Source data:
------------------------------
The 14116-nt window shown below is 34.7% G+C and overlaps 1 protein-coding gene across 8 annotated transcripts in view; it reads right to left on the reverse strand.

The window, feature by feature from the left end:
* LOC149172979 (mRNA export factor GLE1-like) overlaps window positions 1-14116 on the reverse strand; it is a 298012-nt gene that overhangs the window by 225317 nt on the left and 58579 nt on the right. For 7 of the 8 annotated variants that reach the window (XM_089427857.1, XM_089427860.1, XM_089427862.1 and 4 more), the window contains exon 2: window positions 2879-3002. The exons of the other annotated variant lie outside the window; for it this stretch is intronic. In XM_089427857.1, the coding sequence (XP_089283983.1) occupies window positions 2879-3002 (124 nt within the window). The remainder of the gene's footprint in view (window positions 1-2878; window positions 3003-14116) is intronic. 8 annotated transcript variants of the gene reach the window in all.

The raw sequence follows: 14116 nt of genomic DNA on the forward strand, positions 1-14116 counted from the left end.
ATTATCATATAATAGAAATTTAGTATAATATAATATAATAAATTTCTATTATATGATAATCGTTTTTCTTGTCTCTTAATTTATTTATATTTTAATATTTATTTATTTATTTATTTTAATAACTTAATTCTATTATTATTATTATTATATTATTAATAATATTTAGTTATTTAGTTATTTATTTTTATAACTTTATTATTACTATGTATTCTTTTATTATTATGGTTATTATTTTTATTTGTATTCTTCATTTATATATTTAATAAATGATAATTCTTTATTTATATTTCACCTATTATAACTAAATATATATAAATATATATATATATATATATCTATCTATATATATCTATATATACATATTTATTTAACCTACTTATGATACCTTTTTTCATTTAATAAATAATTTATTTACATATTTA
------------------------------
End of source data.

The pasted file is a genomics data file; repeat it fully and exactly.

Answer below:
The 14116-nt window shown below is 34.7% G+C and overlaps 1 protein-coding gene across 8 annotated transcripts in view; it reads right to left on the reverse strand.

The window, feature by feature from the left end:
* LOC149172979 (mRNA export factor GLE1-like) overlaps window positions 1-14116 on the reverse strand; it is a 298012-nt gene that overhangs the window by 225317 nt on the left and 58579 nt on the right. For 7 of the 8 annotated variants that reach the window (XM_089427857.1, XM_089427860.1, XM_089427862.1 and 4 more), the window contains exon 2: window positions 2879-3002. The exons of the other annotated variant lie outside the window; for it this stretch is intronic. In XM_089427857.1, the coding sequence (XP_089283983.1) occupies window positions 2879-3002 (124 nt within the window). The remainder of the gene's footprint in view (window positions 1-2878; window positions 3003-14116) is intronic. 8 annotated transcript variants of the gene reach the window in all.

The raw sequence follows: 14116 nt of genomic DNA on the forward strand, positions 1-14116 counted from the left end.
ATTATCATATAATAGAAATTTAGTATAATATAATATAATAAATTTCTATTATATGATAATCGTTTTTCTTGTCTCTTAATTTATTTATATTTTAATATTTATTTATTTATTTATTTTAATAACTTAATTCTATTATTATTATTATTATATTATTAATAATATTTAGTTATTTAGTTATTTATTTTTATAACTTTATTATTACTATGTATTCTTTTATTATTATGGTTATTATTTTTATTTGTATTCTTCATTTATATATTTAATAAATGATAATTCTTTATTTATATTTCACCTATTATAACTAAATATATATAAATATATATATATATATATATCTATCTATATATATCTATATATACATATTTATTTAACCTACTTATGATACCTTTTTTCATTTAATAAATAATTTATTTACATATTTA